2016-02-25 / Editorial

Biddeford council’s executive sessions under scrutiny again

Executive Session Watch
Ben Meiklejohn, staff writer

The Courier has a history with holding the Biddeford City Council to task for the manner in which it uses executive sessions to conduct city business.

It all started in 2013, when the council entered executive session under the guise of “personnel” to discuss the personnel line of a budget it was developing, even though Maine statute specifically states that a body may not discuss a budget or budget proposal in executive session.

The Courier caught the council’s indiscretion and filed a complaint in York County Superior Court. The city eventually settled with the newspaper, agreeing it would not discuss a budget in executive session again.

In the course of monitoring the council’s use of executive sessions, it became increasingly clear that there were several facets of the executive session statute that the Biddeford City Council and sometimes the school board were blatantly ignoring. Namely, the city rarely offered a “precise nature” of the business for the session, as required by law, typically using the most vague and nondescript language possible to describe the purpose of their sessions. The city also habitually negotiated labor contracts or proposals without naming the parties they were negotiating with, despite that the law requires that the parties be named.

For a year, the Courier ran a column titled “Executive Session Watch,” in which the councils and school boards of Biddeford, Saco and Old Orchard Beach were regularly evaluated and graded on their uses of executive session and the extent to which they complied with the intent of the laws.

From the start, Biddeford got failing grades of D’s and F’s, while Old Orchard Beach almost consistently received A’s. Saco sat mostly in the middle with B’s and C’s. However, after hammering the issue for a year, and exposing the deficiencies in how the Biddeford City Council presented information to the public in regard to these executive sessions, the council’s grades eventually improved. After a year of criticism, the council was finally earning A’s and B’s – following the full intent and spirit of the law.

It’s been a year now, since the last “Executive Session Watch” column ran, and true to form, the city council has relapsed in its addiction to secrecy. On Feb. 16, the Courier sent the following Freedom of Access Act request to the city:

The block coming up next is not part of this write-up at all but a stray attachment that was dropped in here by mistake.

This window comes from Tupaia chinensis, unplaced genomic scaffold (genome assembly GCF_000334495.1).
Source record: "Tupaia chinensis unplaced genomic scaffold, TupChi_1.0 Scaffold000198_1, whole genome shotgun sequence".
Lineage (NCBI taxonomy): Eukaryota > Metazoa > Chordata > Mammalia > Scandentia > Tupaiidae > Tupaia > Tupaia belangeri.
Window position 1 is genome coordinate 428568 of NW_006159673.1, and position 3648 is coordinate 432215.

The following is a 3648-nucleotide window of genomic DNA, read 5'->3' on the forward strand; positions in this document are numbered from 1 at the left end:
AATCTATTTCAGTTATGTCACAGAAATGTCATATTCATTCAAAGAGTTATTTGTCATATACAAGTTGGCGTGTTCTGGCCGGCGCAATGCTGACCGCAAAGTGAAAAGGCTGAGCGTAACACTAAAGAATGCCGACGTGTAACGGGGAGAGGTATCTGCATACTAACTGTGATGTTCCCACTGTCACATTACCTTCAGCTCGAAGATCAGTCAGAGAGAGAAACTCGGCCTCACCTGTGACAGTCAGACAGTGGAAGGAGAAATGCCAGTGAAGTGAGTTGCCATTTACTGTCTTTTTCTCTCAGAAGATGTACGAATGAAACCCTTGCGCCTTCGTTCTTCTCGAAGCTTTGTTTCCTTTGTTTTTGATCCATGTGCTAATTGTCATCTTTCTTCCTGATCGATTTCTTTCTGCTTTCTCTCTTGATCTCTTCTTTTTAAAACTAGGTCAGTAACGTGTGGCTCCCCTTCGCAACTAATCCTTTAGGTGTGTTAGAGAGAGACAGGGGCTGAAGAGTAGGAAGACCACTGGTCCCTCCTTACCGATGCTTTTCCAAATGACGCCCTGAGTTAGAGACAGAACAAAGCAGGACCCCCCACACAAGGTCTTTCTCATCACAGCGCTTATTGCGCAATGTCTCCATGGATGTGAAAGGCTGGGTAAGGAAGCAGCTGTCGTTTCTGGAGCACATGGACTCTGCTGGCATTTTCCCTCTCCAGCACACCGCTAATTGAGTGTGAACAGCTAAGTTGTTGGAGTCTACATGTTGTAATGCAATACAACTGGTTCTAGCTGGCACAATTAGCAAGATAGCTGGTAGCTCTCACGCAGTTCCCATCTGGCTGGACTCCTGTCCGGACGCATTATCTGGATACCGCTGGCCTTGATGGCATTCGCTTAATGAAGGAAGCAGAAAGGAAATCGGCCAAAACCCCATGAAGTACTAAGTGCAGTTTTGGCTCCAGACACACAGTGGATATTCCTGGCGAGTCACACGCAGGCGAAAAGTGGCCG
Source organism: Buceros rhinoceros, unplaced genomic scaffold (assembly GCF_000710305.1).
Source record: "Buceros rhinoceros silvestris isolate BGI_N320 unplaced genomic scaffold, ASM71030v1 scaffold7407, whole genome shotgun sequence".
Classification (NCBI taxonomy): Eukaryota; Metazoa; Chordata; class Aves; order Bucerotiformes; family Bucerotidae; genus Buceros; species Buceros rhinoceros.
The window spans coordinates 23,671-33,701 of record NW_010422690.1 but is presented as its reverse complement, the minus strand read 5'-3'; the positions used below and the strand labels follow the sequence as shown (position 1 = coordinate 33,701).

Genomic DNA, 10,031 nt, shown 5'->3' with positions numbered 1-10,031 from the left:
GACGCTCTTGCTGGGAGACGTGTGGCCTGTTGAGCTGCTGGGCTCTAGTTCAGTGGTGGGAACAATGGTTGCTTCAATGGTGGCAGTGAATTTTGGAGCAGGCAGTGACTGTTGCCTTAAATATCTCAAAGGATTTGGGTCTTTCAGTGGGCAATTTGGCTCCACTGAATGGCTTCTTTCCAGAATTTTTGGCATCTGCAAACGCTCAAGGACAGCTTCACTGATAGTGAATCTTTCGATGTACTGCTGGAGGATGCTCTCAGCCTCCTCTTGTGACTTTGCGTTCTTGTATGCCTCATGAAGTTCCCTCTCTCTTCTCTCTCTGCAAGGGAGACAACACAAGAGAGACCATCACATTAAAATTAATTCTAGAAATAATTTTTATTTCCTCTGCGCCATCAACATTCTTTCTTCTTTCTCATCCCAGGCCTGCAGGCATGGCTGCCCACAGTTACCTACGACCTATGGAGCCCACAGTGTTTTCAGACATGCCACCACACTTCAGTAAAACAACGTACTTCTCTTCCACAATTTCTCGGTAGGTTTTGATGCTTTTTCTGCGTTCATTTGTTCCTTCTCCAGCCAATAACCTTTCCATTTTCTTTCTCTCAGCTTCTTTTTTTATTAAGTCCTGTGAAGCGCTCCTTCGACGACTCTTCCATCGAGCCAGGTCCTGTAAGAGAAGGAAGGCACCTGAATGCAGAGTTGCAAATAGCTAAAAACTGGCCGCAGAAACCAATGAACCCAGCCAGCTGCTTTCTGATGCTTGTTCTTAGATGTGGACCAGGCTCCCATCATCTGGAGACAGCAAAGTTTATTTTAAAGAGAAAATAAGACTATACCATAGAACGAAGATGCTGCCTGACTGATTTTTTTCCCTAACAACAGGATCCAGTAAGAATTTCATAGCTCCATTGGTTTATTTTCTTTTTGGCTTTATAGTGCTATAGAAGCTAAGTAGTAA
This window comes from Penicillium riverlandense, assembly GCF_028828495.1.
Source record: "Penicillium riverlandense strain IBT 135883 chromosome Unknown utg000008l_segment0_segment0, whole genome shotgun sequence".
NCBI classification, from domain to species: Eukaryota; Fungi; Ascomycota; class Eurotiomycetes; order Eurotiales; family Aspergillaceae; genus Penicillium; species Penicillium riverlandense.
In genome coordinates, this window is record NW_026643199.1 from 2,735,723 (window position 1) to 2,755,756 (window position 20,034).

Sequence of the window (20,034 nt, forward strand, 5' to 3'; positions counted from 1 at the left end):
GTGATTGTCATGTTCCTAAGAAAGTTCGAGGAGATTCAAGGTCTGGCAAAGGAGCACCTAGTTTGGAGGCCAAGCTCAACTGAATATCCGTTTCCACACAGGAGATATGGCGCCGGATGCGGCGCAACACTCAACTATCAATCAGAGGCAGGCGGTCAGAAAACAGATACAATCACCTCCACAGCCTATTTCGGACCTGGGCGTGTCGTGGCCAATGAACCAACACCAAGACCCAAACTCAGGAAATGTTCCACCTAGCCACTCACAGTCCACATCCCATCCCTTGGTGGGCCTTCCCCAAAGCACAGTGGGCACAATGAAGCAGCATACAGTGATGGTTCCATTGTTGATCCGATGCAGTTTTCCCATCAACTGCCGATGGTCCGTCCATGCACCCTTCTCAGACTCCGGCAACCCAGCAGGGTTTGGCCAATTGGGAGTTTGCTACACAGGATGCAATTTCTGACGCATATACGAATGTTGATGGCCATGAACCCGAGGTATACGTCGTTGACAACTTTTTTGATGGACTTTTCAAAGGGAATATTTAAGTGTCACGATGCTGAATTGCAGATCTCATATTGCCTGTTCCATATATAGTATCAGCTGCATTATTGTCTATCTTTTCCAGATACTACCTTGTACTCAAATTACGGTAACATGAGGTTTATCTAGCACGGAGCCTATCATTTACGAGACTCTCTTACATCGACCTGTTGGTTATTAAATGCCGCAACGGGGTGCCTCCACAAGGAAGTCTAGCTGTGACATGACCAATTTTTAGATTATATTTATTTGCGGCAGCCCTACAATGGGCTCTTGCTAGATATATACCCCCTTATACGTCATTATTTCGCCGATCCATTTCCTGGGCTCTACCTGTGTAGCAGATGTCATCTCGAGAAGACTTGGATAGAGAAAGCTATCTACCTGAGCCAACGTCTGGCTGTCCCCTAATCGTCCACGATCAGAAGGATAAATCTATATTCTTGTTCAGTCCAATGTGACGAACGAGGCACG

Dear City Manager James Bennett, Mayor Alan Casavant, City Solicitor Keith Jacques, Council President John McCurry and City Clerk Carmen Morris,

Under the Maine Freedom of Access Act § 402 et seq., I am requesting information that should have been made publicly available under statute, about executive sessions entered by the Biddeford City Council.

I request to know:

1) Which union the council negotiated a contract with in an executive session held on Dec. 15, as the statute cited as the basis for the session, 1 M.R.S.A. 405(6)(D), requires that, “The parties must be named before the body or agency may go into executive session;” and who, other than the mayor and councilors, was present for the session;

2) Which party the council negotiated a contract with in an executive session held on (Jan.) 19, as the statute cited as the basis for the session, 1 M.R.S.A. 405(6)(D), requires that, “The parties must be named before the body or agency may go into executive session;” and who, other than the mayor and councilors, was present for the session;

3) Whether an attorney was present, and if so, which attorney was present during an executive session on (Jan.) 19, for an “update on ongoing litigation,” as the statute cited, 1 M.R.S.A. 405(6)(E), requires that the council must be in consultation with an attorney; and who, other than the mayor and councilors, was present for the session;